a) For the legal information, simply copy the text from the front of an already printed book. I advise slightly amending any wording that isn’t about legal things to make it your own, but as a minimum you want to say something like: “Copyright © Your Name 2013 The right of Your Name to be identified as the author of this work has been asserted by her/him in accordance with the Copyright, Designs and Patents Act 1988.”
b) Acknowledgements are those thank yous that you want to give to whoever helped you write the book or encouraged you along the way. You don’t have to put them in. You might have noticed that they’re sometimes at the end of the book (my preference) instead of the start. It’s up to you if you include them.
c) Copyright information. You’ve already shown your copyright in the legal information. Now you need to say how and when your text can be copied, re-distributed, transmitted and so on. You’ll find this in the legal information text in the front of most books. Like I said, I recommend just copying the text from a book – you should notice that they’re pretty standard paragraphs across different publishing houses.
d) Contact information: these days being a self-published author is all about building an audience, and that means people need to be able to contact you. You don’t have to, of course, it’s simply advised. There are a number of ways to achieve this. Set up an email account specifically for your writing (do not use your own email address), set up a Twitter account, Google+ or Facebook page, or create a blog which has feedback options.
e) Page numbers. If you’re not sure how to insert these into your document, you can either click on the Help option inside your word processor, or in most word processors, you can use a drop down menu called something like “Insert” or “Edit”, and then an option like “Fields” or “Special”. In OpenOffice go Insert > Fields, and in Microsoft Word go Insert > Page Numbers. These instructions work for PCs; I don’t know much about Macs, sorry.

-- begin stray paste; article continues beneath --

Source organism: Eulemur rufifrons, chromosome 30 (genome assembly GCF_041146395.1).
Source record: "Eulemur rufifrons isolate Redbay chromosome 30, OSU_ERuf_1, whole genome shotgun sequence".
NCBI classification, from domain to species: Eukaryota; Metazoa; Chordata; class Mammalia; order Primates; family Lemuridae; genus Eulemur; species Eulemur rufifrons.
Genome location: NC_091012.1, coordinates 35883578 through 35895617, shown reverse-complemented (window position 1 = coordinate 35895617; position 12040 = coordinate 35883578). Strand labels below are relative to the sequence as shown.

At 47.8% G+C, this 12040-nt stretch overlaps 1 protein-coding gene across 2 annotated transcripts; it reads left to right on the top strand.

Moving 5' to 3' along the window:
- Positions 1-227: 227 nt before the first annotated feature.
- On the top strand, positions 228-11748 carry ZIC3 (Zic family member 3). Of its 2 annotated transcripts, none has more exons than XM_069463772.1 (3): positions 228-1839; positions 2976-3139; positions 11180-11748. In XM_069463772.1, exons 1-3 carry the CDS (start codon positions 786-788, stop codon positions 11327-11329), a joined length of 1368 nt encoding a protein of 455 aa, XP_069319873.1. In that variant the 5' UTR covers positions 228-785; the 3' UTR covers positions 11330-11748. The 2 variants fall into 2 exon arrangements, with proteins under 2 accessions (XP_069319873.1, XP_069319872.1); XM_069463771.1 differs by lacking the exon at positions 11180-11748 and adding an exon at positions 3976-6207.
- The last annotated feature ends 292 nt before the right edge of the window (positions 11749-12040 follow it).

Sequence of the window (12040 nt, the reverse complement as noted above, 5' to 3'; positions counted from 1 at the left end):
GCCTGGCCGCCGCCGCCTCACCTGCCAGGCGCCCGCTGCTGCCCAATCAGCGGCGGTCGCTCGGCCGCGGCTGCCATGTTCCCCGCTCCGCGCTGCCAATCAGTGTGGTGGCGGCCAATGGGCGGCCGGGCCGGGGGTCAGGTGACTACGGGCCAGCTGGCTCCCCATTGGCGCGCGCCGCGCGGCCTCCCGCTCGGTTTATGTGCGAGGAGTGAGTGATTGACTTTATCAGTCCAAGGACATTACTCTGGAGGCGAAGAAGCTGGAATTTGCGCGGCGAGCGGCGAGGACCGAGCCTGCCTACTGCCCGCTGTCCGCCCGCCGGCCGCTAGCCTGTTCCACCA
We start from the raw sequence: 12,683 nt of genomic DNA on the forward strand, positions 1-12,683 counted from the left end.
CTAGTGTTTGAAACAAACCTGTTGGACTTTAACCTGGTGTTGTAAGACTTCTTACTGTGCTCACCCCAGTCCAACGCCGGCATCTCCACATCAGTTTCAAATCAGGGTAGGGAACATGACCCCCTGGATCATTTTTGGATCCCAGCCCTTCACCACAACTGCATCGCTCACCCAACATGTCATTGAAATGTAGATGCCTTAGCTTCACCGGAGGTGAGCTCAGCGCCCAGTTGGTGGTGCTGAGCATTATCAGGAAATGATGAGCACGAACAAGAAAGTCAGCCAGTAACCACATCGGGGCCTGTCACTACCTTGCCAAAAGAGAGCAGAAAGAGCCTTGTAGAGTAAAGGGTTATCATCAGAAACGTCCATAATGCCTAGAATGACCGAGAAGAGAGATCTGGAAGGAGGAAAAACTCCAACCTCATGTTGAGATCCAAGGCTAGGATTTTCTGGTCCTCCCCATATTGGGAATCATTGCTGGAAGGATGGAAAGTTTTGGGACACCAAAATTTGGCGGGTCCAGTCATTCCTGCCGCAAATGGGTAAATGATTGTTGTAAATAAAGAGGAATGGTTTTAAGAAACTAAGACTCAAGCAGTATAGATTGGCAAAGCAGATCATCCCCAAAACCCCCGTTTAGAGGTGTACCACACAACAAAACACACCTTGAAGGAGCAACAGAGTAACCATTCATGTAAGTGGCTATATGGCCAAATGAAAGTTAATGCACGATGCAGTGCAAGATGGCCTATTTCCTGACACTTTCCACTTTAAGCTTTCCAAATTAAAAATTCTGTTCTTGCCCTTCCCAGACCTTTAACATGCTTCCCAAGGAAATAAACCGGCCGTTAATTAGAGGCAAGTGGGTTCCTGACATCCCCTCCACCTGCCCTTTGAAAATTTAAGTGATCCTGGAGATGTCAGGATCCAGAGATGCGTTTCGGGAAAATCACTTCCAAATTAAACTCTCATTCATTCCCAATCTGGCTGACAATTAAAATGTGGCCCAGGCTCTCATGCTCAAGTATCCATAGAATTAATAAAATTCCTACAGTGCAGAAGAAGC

4. We’re still in preparation mode. We’ve done a lot to the text and the contents, and we’ve started thinking about the cover. You might have made a lot of changes. If so, rest your text for a week or so, come back to it with fresh eyes, and read it through again with a red pen. Self publishing is all about polishing and polishing and polishing. Now make a cup of tea, you deserve it.
Part two – Registering with self publishing sites
1. This is probably the bit most want to know about. You’ve heard of other people self publishing, but you’re not sure how you do it yourself. Let’s manage your expectations right now: this is going to take a while. You can save your progress and come back to it, if you’re pressed for time. Just be prepared for this to be easy, even while it’s time consuming and laborious.
2. We’re going to use Amazon as our self publishing site. Once you’re up to speed with using Amazon, you can use other sites, like Lulu or Nook or Google Books. So, go here https://kdp.amazon.com/self-publishing/signin and create a user profile. This site is called “Kindle Direct Publishing” or KDP. It’s going to be your central resource for getting an ebook out.
3. Now you need to set up a different user profile on a different site for the print version of your book, so go here: https://www.createspace.com/ This is called CreateSpace. If you have a central Amazon account, you should find that the KDP and CreateSpace accounts are automatically linked together.
4. Later, you can register on Lulu.com for print and ebook if you want. I prefer Lulu for printed books, because the book creation process is a little easier to use. But for the moment, let’s concentrate on the Amazon facilities.
5. Go back to Kindle Direct Publishing or KDP. Once you’ve registered, you should see a screen like this:
To start the process of publishing your ebook, click on that yellow button “Add new title”.
Step three – Creating your ebook
1. Click on that button! You’re taken to a page which is headed by Your book, and then there’s probably a box underneath about enrolling your book in something called KDP Select. Ignore this for now, you can come back to it later.